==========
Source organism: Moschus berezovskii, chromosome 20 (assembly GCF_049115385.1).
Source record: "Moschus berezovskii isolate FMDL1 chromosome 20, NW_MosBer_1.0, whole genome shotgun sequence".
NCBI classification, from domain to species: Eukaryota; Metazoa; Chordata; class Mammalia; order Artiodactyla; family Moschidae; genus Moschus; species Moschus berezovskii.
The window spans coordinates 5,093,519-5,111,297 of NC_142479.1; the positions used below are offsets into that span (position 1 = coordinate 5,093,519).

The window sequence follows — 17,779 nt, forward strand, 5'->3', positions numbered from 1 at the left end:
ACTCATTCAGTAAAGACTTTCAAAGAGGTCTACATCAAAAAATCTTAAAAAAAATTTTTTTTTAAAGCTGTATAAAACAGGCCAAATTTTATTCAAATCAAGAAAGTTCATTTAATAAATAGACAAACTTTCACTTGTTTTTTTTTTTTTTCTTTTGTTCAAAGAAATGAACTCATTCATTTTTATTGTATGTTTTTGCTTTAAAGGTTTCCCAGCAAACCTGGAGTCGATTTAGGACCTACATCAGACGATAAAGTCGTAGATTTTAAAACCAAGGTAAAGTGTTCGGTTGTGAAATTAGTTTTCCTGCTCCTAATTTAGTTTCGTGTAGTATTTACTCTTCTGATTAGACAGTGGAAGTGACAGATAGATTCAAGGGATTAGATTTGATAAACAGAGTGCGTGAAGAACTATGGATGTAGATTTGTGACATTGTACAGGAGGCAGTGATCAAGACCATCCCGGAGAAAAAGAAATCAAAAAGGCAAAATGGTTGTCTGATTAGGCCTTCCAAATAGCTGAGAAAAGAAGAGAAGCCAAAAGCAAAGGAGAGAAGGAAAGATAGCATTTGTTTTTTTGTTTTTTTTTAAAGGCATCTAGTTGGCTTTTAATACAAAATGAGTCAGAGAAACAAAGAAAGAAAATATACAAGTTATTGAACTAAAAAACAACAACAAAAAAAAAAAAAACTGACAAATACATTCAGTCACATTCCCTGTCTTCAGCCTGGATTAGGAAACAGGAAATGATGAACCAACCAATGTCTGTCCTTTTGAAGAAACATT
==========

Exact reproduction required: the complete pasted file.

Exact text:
Source organism: Moschus berezovskii, chromosome 20 (assembly GCF_049115385.1).
Source record: "Moschus berezovskii isolate FMDL1 chromosome 20, NW_MosBer_1.0, whole genome shotgun sequence".
NCBI classification, from domain to species: Eukaryota; Metazoa; Chordata; class Mammalia; order Artiodactyla; family Moschidae; genus Moschus; species Moschus berezovskii.
The window spans coordinates 5,093,519-5,111,297 of NC_142479.1; the positions used below are offsets into that span (position 1 = coordinate 5,093,519).

The window sequence follows — 17,779 nt, forward strand, 5'->3', positions numbered from 1 at the left end:
ACTCATTCAGTAAAGACTTTCAAAGAGGTCTACATCAAAAAATCTTAAAAAAAATTTTTTTTTAAAGCTGTATAAAACAGGCCAAATTTTATTCAAATCAAGAAAGTTCATTTAATAAATAGACAAACTTTCACTTGTTTTTTTTTTTTTTCTTTTGTTCAAAGAAATGAACTCATTCATTTTTATTGTATGTTTTTGCTTTAAAGGTTTCCCAGCAAACCTGGAGTCGATTTAGGACCTACATCAGACGATAAAGTCGTAGATTTTAAAACCAAGGTAAAGTGTTCGGTTGTGAAATTAGTTTTCCTGCTCCTAATTTAGTTTCGTGTAGTATTTACTCTTCTGATTAGACAGTGGAAGTGACAGATAGATTCAAGGGATTAGATTTGATAAACAGAGTGCGTGAAGAACTATGGATGTAGATTTGTGACATTGTACAGGAGGCAGTGATCAAGACCATCCCGGAGAAAAAGAAATCAAAAAGGCAAAATGGTTGTCTGATTAGGCCTTCCAAATAGCTGAGAAAAGAAGAGAAGCCAAAAGCAAAGGAGAGAAGGAAAGATAGCATTTGTTTTTTTGTTTTTTTTTAAAGGCATCTAGTTGGCTTTTAATACAAAATGAGTCAGAGAAACAAAGAAAGAAAATATACAAGTTATTGAACTAAAAAACAACAACAAAAAAAAAAAAAACTGACAAATACATTCAGTCACATTCCCTGTCTTCAGCCTGGATTAGGAAACAGGAAATGATGAACCAACCAATGTCTGTCCTTTTGAAGAAACATT